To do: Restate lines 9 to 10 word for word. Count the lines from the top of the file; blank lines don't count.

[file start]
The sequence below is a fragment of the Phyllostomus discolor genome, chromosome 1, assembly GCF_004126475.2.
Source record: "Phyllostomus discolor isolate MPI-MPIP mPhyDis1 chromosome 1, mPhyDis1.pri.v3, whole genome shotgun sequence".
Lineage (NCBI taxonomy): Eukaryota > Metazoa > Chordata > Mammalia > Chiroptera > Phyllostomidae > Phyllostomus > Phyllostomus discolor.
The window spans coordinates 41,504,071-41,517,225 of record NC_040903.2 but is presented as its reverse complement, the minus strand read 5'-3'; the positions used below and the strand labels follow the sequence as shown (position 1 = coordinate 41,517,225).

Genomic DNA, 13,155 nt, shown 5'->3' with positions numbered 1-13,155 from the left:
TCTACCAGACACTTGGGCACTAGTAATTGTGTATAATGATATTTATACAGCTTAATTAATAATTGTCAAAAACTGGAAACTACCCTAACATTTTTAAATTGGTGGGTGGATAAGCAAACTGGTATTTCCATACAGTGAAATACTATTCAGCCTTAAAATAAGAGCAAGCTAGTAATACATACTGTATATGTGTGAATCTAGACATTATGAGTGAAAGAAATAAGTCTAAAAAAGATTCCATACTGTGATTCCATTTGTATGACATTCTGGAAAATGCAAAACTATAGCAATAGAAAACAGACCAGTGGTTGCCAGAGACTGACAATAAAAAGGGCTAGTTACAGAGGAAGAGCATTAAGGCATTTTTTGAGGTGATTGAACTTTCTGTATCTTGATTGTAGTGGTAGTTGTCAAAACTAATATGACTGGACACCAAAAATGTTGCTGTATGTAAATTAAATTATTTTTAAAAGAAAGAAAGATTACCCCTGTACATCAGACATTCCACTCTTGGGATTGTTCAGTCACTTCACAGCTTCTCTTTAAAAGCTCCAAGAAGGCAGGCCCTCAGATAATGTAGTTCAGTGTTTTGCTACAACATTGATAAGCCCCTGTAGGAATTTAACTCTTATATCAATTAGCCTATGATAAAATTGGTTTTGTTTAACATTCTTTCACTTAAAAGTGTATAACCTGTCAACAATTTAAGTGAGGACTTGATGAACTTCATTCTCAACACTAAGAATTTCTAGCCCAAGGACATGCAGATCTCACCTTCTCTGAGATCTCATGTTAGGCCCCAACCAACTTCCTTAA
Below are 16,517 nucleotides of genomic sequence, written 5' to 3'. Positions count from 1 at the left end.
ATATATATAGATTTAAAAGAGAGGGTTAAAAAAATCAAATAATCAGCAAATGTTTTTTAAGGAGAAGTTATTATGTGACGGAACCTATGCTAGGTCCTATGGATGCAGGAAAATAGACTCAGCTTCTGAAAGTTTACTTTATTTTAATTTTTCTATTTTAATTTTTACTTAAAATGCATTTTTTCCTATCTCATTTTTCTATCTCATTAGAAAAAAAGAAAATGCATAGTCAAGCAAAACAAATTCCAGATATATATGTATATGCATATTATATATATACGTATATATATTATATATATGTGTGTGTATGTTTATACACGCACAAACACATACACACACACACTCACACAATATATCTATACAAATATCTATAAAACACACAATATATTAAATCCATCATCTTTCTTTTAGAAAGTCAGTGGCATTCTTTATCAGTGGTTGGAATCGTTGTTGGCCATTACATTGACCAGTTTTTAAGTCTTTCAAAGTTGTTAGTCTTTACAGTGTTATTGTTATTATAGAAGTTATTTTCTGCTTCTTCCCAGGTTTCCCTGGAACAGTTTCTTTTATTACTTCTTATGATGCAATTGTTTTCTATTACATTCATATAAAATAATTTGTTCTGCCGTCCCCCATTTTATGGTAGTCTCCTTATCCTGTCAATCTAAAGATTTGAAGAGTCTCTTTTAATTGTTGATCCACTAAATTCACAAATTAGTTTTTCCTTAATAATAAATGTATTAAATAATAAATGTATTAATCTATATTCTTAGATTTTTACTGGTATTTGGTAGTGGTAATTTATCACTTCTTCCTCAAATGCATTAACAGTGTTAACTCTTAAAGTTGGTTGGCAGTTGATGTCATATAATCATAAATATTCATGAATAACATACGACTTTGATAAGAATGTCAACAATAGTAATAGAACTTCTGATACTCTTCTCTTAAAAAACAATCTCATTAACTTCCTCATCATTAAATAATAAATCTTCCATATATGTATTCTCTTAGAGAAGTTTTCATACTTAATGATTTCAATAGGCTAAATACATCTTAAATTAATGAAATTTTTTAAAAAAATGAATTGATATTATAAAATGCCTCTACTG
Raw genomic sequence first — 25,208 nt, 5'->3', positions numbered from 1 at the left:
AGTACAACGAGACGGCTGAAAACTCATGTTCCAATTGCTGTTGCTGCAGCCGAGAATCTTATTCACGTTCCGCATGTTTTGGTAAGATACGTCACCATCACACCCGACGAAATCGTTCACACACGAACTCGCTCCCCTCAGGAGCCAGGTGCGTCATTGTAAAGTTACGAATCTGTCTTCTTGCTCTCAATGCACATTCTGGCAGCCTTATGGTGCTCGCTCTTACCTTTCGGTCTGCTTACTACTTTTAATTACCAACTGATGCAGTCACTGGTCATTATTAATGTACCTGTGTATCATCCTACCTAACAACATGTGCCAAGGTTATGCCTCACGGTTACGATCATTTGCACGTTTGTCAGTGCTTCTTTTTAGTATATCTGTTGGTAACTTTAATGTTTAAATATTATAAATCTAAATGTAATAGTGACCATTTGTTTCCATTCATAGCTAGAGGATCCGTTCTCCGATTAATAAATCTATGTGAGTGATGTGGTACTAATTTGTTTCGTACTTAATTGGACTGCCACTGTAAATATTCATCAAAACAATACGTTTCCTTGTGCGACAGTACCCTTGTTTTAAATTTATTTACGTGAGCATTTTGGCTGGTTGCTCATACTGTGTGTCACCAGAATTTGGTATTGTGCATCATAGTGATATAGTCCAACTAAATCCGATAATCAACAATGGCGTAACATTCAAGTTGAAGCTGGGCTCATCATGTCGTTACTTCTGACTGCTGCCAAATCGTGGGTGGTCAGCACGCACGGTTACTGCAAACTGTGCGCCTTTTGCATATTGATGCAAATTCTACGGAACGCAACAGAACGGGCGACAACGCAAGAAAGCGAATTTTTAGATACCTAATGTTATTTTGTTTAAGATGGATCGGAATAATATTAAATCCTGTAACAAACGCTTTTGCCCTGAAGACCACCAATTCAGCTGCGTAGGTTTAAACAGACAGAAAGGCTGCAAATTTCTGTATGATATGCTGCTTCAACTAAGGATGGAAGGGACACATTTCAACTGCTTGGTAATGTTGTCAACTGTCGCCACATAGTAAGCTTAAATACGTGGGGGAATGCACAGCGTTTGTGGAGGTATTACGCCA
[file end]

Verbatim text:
Raw genomic sequence first — 25,208 nt, 5'->3', positions numbered from 1 at the left:
AGTACAACGAGACGGCTGAAAACTCATGTTCCAATTGCTGTTGCTGCAGCCGAGAATCTTATTCACGTTCCGCATGTTTTGGTAAGATACGTCACCATCACACCCGACGAAATCGTTCACACACGAACTCGCTCCCCTCAGGAGCCAGGTGCGTCATTGTAAAGTTACGAATCTGTCTTCTTGCTCTCAATGCACATTCTGGCAGCCTTATGGTGCTCGCTCTTACCTTTCGGTCTGCTTACTACTTTTAATTACCAACTGATGCAGTCACTGGTCATTATTAATGTACCTGTGTATCATCCTACCTAACAACATGTGCCAAGGTTATGCCTCACGGTTACGATCATTTGCACGTTTGTCAGTGCTTCTTTTTAGTATATCTGTTGGTAACTTTAATGTTTAAATATTATAAATCTAAATGTAATAGTGACCATTTGTTTCCATTCATAGCTAGAGGATCCGTTCTCCGATTAATAAATCTATGTGAGTGATGTGGTACTAATTTGTTTCGTACTTAATTGGACTGCCACTGTAAATATTCATCAAAACAATACGTTTCCTTGTGCGACAGTACCCTTGTTTTAAATTTATTTACGTGAGCATTTTGGCTGGTTGCTCATACTGTGTGTCACCAGAATTTGGTATTGTGCATCATAGTGATATAGTCCAACTAAATCCGATAATCAACAATGGCGTAACATTCAAGTTGAAGCTGGGCTCATCATGTCGTTACTTCTGACTGCTGCCAAATCGTGGGTGGTCAGCACGCACGGTTACTGCAAACTGTGCGCCTTTTGCATATTGATGCAAATTCTACGGAACGCAACAGAACGGGCGACAACGCAAGAAAGCGAATTTTTAGATACCTAATGTTATTTTGTTTAAGATGGATCGGAATAATATTAAATCCTGTAACAAACGCTTTTGCCCTGAAGACCACCAATTCAGCTGCGTAGGTTTAAACAGACAGAAAGGCTGCAAATTTCTGTATGATATGCTGCTTCAACTAAGGATGGAAGGGACACATTTCAACTGCTTGGTAATGTTGTCAACTGTCGCCACATAGTAAGCTTAAATACGTGGGGGAATGCACAGCGTTTGTGGAGGTATTACGCCA